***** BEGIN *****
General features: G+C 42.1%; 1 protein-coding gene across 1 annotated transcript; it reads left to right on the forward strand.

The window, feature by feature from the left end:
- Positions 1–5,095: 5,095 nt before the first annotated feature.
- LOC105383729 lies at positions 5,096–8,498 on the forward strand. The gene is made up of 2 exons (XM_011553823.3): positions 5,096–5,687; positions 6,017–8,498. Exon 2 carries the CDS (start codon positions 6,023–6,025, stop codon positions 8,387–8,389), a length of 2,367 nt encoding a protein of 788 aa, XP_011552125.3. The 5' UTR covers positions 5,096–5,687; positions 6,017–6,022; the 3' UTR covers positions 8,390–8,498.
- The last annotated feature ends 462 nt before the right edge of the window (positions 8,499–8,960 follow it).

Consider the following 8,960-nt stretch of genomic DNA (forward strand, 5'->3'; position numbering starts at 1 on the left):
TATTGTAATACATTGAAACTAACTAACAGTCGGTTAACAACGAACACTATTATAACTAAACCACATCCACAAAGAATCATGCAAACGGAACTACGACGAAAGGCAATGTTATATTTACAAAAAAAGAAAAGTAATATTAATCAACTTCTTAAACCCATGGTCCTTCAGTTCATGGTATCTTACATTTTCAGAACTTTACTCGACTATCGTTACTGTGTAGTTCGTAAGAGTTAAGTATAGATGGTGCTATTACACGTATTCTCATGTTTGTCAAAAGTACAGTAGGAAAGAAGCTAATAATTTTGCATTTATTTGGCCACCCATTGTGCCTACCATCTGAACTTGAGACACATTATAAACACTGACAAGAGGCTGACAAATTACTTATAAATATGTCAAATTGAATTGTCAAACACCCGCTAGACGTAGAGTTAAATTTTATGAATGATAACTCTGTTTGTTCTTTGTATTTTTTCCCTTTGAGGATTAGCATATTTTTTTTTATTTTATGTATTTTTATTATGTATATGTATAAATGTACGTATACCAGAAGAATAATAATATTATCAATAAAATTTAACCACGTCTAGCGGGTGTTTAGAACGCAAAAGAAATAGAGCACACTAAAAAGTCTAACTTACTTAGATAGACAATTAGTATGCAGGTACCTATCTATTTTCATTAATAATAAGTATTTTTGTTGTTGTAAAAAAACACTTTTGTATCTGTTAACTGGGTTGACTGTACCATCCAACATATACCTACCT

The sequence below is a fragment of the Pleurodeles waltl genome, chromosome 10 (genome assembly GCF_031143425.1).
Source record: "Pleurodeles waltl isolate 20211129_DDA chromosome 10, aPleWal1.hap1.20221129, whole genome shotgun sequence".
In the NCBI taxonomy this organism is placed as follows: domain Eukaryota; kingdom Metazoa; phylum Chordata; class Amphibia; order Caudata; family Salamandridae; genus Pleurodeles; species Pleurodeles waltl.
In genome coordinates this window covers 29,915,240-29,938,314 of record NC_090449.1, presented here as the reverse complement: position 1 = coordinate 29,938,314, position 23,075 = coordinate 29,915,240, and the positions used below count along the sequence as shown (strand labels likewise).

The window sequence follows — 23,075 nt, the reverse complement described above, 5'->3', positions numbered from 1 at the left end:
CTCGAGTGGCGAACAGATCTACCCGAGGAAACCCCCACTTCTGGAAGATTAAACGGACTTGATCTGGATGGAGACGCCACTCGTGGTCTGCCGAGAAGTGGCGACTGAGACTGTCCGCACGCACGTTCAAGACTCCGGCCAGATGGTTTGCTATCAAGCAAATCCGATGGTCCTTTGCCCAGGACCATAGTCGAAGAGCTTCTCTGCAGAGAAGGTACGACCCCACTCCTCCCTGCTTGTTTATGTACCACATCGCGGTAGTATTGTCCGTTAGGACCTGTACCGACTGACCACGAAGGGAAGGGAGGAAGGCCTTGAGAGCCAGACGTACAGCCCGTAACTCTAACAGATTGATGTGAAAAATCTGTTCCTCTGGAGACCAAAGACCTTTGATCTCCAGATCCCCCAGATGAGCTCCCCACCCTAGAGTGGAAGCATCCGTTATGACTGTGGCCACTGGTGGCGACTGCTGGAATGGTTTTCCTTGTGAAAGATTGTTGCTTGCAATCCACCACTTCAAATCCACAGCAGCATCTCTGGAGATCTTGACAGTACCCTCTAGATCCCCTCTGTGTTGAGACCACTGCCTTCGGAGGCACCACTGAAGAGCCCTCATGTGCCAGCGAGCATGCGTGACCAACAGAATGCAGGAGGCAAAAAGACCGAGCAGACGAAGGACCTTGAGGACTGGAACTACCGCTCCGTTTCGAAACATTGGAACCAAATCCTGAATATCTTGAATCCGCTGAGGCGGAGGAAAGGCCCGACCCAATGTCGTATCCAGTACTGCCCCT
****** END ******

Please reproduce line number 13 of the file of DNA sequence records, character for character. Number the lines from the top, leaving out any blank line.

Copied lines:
CTCGAGTGGCGAACAGATCTACCCGAGGAAACCCCCACTTCTGGAAGATTAAACGGACTTGATCTGGATGGAGACGCCACTCGTGGTCTGCCGAGAAGTGGCGACTGAGACTGTCCGCACGCACGTTCAAGACTCCGGCCAGATGGTTTGCTATCAAGCAAATCCGATGGTCCTTTGCCCAGGACCATAGTCGAAGAGCTTCTCTGCAGAGAAGGTACGACCCCACTCCTCCCTGCTTGTTTATGTACCACATCGCGGTAGTATTGTCCGTTAGGACCTGTACCGACTGACCACGAAGGGAAGGGAGGAAGGCCTTGAGAGCCAGACGTACAGCCCGTAACTCTAACAGATTGATGTGAAAAATCTGTTCCTCTGGAGACCAAAGACCTTTGATCTCCAGATCCCCCAGATGAGCTCCCCACCCTAGAGTGGAAGCATCCGTTATGACTGTGGCCACTGGTGGCGACTGCTGGAATGGTTTTCCTTGTGAAAGATTGTTGCTTGCAATCCACCACTTCAAATCCACAGCAGCATCTCTGGAGATCTTGACAGTACCCTCTAGATCCCCTCTGTGTTGAGACCACTGCCTTCGGAGGCACCACTGAAGAGCCCTCATGTGCCAGCGAGCATGCGTGACCAACAGAATGCAGGAGGCAAAAAGACCGAGCAGACGAAGGACCTTGAGGACTGGAACTACCGCTCCGTTTCGAAACATTGGAACCAAATCCTGAATATCTTGAATCCGCTGAGGCGGAGGAAAGGCCCGACCCAATGTCGTATCCAGTACTGCCCCT